Feb 14, 2008 (CIDRAP News) – The World Health Organization (WHO) today reported evidence of a less-than-satisfactory match between all three components of this season's influenza vaccine and the flu strains currently making people sick.
Last week US health officials reported mismatches between the influenza A/H3N2 and influenza B components of this year's vaccine and the circulating H3N2 and B strains. Today the WHO reported that the majority of recent H1N1 virus isolates globally have not matched well with the H1N1 component of the vaccine.
As a result, the WHO today recommended replacing all three components in next year's flu vaccine for the northern hemisphere.
H1N1 is the flu subtype that has begun to show resistance to the antiviral drug oseltamivir (Tamiflu), one of the two neuraminidase inhibitors recommended for flu patients. In a separate update today, the WHO said H1N1 viruses with a resistance mutation have been found in 18 of 37 countries where the viruses have been analyzed. The mutation was observed in 14% of the isolates studied, including 8% of those in the United States.
Each February the WHO assesses the flu virus strains in circulation before picking the strains for the next northern hemisphere flu season. It takes about 6 months for vaccine manufacturers to grow the viruses in chicken eggs and formulate them into trivalent (three-strain) vaccines. Changing one or two strains is not unusual, but replacing all three is less common.
The WHO recommended the following for next season's vaccine:
- For the H1N1 component, a strain similar to A/Brisbane/59/2007, replacing A/Solomon Islands/3/2006
- For the H3N2 component, a strain similar to A/Brisbane/10/2007, replacing A/Wisconsin/67/2005
- For the B component, a strain similar to B/Florida/4/2006, replacing B/Malaysia 2506/2004
The Brisbane strains of H1N1 and H3N2 will be used in this year's vaccine for the southern hemisphere, where the flu season runs from May through October, according to the WHO.
The agency said H1N1 viruses were the predominant flu subtype in most parts of the northern hemisphere from September through January, though flu activity in that period was generally low in comparison with the same interval in recent years.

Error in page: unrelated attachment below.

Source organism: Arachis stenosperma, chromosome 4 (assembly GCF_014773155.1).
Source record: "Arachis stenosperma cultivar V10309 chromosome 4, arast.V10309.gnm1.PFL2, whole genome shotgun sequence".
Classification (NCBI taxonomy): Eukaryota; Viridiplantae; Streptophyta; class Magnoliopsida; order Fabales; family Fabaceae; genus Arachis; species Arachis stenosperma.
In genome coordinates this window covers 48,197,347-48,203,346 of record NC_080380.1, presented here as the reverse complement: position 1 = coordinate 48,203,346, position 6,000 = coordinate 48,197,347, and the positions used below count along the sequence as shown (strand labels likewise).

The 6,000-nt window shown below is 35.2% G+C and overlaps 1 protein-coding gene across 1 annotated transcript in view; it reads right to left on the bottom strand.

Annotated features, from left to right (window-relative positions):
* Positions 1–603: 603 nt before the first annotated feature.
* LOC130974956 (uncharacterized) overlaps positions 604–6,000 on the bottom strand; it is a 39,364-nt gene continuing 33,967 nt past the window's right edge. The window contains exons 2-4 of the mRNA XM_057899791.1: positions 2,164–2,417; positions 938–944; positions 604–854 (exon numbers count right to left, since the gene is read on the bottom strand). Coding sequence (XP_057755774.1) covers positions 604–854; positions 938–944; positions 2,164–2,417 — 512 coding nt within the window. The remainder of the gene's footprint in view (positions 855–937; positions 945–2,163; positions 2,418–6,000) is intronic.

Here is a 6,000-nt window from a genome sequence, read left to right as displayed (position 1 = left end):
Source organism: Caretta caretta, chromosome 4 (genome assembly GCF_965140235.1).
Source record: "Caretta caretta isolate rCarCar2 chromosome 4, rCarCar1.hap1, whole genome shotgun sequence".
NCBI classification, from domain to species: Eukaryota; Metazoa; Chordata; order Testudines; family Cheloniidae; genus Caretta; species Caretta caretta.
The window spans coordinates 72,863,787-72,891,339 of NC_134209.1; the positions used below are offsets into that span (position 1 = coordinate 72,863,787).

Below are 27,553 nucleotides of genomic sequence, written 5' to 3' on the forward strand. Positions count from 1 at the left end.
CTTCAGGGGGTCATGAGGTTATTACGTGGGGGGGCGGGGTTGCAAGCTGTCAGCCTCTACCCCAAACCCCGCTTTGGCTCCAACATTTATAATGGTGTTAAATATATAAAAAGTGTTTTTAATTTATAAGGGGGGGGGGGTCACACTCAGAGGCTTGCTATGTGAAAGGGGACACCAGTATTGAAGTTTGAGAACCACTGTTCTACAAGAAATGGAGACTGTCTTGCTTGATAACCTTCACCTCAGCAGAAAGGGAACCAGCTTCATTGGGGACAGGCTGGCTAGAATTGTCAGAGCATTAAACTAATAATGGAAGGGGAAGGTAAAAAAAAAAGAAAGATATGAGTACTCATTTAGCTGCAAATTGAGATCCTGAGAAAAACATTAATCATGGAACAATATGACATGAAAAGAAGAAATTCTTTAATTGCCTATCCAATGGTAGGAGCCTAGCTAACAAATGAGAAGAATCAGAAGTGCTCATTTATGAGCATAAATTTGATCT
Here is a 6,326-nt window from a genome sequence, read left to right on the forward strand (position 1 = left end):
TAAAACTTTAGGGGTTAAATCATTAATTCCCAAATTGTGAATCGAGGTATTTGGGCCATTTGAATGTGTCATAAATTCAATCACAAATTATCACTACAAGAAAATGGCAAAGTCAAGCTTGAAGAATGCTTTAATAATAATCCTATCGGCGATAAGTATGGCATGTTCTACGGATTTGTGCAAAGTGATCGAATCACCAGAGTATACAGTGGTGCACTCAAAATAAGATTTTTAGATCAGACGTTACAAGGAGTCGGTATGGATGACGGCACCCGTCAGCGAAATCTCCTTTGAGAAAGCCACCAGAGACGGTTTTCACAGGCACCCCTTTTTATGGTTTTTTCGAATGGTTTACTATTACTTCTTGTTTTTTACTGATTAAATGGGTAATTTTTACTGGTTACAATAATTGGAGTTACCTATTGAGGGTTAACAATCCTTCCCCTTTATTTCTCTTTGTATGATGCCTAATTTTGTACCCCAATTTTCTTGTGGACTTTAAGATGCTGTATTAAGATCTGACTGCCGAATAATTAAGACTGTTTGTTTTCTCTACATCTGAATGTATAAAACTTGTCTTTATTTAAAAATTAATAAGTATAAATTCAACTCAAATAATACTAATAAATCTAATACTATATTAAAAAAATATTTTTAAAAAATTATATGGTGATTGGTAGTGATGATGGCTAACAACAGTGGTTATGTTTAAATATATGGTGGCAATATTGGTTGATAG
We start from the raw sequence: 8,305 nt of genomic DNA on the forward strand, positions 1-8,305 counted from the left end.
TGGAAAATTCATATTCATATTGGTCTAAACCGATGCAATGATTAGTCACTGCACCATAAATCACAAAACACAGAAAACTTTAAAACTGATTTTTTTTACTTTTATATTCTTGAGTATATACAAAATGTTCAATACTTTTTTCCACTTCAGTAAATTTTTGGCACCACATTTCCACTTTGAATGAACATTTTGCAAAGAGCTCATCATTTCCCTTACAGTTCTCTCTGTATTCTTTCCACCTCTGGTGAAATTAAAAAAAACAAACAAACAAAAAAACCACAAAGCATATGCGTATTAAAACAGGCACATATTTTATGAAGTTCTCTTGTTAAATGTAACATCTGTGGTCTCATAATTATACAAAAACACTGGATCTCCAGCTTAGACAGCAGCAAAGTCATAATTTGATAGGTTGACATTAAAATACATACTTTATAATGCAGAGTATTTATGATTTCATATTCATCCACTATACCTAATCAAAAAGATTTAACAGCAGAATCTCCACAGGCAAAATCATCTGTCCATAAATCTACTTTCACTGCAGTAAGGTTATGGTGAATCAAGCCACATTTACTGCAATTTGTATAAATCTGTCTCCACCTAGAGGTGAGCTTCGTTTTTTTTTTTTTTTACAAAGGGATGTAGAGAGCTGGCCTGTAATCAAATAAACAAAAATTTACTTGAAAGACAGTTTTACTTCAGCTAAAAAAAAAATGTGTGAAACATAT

While some H1N1 viruses analyzed this season were similar to the Solomon Islands strain used in the vaccine, "the majority of recent isolates were distinguishable from the vaccine virus and antigenically similar to A/Brisbane/59/2007," the WHO report states.
The report says that in lab tests, serum samples from people immunized with this year's vaccine generated a lower antibody response to recent H1N1 isolates than to the Solomon Islands H1N1 strain used in the vaccine. For example, 93% of adult samples generated a significant antibody response (titre of 40 or higher) to the Solomon Islands strain, but only 59% of adult samples generated a similar response to recent isolates. However, the WHO offered no comment on the clinical significance of the findings.
The US Centers for Disease Control and Prevention (CDC) reported last week that 46 of 53 H3N2 viruses it had tested through Jan 26 were similar to A/Brisbane/10/2007, which evolved from the Wisconsin strain used in the vaccine. The CDC also said 40 of 43 influenza B viruses tested belonged to the Yamagata lineage, not the Victoria lineage represented by the Malaysia strain used in the vaccine. (A CDC update today, covering the period through Feb 2, did not list any new numbers for the circulating strains.)
The CDC has not cited a problem with the H1N1 component of the vaccine. The agency did not return a call today in time to comment on the WHO report, but it has scheduled a briefing tomorrow on the flu season.
As recently as Jan 31, the WHO, in reporting on the resistance of H1N1 viruses to oseltamivir, said the H1N1 strain used in this season's vaccine was well-matched to the circulating strains.
In today's update on the oseltamivir resistance problem, the WHO said 237 (14%) of 1,703 H1N1 viruses tested so far had the mutation conferring resistance. Resistance rates are highest in Norway (66% of isolates), France (40%), and Luxembourg (25%).
Full WHO report and recommendation for strains to be used in next season's vaccine
WHO vaccine-composition recommendation only
WHO summary table of H1N1 resistance to oseltamivir
CDC's weekly flu surveillance report